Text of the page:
In the past few months, I heard about a new opportunity being offered through my alma mater, Hendrix College. My dad, who had heard about it from his associate pastor who had applied for the program, thought it sounded like something right up my alley. I’m happy to announce that I received the fellowship (and am quite pleased that I didn’t “beat out” my dad’s associate pastor for a slot in the fellowship of 10 clergy—in fact, this church’s own ministry candidate, Jeffrey Rickman, soon to be appointed to Nowata, also received the fellowship and the two of us will represent Oklahoma in a group that comes from Missouri, Arkansas, North Carolina, Minnesota, Illinois, and elsewhere.) I’m thankful to Steve Griffiths, Carole Minter, and Dan Peil, all of whom wrote fairly involved recommendations for me. I even found out that John Waldorf sent a letter of reference unbidden by me! If that doesn’t make a pastor feel affirmed and supported, I don’t know what will. I’m also thankful to the SPRC for recommending to the church council that a statement of support be sent with the recommendations. They did so unanimously. (The institute wanted it to be completely clear that this was intended to enable my ministry and be thought of as continuing education rather than vacation time—and everything is paid for by the Lilly Endowment, including a stipend!) Here’s some info about the fellowship that was included in the introductory letter with the application:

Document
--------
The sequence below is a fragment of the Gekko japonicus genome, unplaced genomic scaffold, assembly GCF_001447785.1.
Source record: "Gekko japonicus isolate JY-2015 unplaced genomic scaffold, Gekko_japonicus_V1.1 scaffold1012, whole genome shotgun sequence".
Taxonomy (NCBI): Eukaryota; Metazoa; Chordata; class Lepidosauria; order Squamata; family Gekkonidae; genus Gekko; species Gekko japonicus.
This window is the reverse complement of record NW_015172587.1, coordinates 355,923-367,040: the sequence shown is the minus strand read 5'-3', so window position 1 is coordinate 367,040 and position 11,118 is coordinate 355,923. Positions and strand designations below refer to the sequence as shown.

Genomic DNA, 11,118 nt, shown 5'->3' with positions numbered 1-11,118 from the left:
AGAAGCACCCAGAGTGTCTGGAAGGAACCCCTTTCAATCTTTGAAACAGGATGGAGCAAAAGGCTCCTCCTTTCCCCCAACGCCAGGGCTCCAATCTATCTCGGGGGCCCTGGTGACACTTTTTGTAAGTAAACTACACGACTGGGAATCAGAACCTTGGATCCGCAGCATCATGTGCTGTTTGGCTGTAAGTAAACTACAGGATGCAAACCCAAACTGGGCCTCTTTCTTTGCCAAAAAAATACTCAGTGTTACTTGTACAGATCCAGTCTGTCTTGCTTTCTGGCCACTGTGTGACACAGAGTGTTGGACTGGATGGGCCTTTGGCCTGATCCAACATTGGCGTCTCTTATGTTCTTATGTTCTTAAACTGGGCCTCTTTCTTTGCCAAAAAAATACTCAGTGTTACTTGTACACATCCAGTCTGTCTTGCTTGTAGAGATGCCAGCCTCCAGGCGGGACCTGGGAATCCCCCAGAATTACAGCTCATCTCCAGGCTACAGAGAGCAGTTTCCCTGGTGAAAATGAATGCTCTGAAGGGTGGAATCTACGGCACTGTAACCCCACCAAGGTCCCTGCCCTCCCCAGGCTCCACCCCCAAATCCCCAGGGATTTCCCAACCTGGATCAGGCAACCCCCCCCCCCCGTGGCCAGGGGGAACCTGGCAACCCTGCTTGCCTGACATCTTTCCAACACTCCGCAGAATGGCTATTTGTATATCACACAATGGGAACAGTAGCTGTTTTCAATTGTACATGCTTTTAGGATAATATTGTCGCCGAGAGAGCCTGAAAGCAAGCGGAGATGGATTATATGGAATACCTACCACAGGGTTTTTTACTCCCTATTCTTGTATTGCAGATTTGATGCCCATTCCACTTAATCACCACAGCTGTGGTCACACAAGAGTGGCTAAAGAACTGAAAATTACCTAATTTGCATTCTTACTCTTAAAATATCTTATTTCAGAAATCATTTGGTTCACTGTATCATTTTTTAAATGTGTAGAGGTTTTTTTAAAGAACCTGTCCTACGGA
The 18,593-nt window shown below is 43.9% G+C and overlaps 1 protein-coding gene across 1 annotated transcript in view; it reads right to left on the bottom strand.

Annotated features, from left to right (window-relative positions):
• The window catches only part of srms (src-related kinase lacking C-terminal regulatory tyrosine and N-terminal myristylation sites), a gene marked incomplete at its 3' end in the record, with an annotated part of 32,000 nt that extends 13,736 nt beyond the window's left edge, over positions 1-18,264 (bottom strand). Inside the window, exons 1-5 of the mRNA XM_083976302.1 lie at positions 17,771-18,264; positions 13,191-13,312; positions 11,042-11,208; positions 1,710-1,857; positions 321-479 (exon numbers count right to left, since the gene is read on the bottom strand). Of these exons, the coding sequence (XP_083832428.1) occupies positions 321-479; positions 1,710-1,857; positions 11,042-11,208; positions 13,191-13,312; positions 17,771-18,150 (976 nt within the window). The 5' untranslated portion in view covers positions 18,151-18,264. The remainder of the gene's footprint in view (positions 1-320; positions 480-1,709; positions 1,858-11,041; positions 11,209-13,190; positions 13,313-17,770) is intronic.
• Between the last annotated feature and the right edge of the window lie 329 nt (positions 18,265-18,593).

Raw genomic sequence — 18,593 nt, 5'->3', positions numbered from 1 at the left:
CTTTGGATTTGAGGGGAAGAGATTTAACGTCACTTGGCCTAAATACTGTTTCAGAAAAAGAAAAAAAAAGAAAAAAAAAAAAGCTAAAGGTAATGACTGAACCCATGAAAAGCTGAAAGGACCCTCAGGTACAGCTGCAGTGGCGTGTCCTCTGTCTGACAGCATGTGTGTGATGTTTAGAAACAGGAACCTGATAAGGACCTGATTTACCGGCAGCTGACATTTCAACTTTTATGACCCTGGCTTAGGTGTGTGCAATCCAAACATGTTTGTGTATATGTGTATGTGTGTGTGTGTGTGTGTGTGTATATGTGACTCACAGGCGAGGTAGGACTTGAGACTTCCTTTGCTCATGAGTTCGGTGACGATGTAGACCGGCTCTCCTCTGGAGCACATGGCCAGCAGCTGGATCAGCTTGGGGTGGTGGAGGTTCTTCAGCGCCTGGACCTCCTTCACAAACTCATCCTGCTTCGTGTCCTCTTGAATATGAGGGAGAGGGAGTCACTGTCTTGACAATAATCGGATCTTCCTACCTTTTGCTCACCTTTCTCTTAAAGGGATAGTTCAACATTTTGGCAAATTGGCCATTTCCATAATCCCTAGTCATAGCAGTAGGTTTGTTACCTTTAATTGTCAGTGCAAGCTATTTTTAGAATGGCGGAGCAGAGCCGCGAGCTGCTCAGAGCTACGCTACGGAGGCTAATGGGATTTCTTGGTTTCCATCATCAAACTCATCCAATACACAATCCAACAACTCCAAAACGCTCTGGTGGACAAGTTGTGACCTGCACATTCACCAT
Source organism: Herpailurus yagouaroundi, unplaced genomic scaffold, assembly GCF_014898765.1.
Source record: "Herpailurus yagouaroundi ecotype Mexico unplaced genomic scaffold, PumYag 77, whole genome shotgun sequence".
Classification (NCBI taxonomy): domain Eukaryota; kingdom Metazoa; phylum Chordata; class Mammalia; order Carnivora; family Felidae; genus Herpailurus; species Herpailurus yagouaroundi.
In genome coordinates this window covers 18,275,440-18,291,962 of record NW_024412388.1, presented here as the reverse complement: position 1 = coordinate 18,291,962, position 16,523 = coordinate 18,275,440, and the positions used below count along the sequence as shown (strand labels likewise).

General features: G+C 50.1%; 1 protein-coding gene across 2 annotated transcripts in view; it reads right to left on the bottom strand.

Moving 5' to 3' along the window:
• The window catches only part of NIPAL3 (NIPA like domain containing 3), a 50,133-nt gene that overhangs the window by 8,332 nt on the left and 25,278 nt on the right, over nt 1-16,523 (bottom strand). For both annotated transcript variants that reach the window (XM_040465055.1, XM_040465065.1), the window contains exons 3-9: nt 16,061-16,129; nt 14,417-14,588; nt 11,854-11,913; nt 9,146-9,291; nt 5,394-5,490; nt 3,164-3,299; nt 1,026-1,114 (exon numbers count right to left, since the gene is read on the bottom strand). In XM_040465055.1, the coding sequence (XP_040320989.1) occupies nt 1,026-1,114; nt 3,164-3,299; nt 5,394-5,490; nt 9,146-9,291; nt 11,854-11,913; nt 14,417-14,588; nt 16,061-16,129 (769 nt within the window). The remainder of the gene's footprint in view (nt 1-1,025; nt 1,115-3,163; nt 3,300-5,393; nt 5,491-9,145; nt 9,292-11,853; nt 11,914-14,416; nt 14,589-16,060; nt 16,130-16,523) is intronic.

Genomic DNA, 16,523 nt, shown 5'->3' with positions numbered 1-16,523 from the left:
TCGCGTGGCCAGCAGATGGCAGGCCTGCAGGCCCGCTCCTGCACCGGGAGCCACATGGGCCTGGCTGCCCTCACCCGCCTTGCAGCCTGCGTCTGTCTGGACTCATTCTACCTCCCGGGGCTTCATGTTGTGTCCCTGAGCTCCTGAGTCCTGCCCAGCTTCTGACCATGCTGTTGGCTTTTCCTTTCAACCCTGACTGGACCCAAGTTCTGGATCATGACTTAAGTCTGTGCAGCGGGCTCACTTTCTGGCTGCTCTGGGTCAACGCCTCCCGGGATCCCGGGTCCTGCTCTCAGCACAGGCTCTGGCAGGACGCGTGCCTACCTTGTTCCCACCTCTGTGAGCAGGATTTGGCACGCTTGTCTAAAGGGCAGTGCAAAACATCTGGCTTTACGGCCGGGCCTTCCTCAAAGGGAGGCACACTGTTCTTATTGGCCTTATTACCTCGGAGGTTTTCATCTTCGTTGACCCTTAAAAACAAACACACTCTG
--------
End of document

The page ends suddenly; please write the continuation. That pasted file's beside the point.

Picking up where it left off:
Hendrix College is proud to announce The Institute for Clergy and Civic Engagement. Sponsored by the Lilly Endowment, Inc., the purpose of the program is to develop leadership skills and ministry capacity for early career clergy to lead their churches in addressing major issues within their communities and meet the needs of the mission field outside the walls of the church.
Program participants will receive training and support during a two-year period, from Fall, 2015 to Spring, 2017. Participants will meet in three retreats per year, focused on a specific social issue affecting their communities as well as issues surrounding self-care and spiritual renewal. Following each retreat, participants will be challenged to discuss the topic with business and civic leaders in their own communities and explore ways to address the issues locally. Also, pastors will participate in a summer mission trip between year one and two to serve a marginalized population with organizations that exemplify innovative cooperative efforts among churches, civic officials and business leaders. At the end of the two-year program, participants will develop a ministry plan that focuses on one issue for the church and the community to address together.
Sounds like fun, huh? I’m excited to see what fruit comes of it all. Thanks for the support!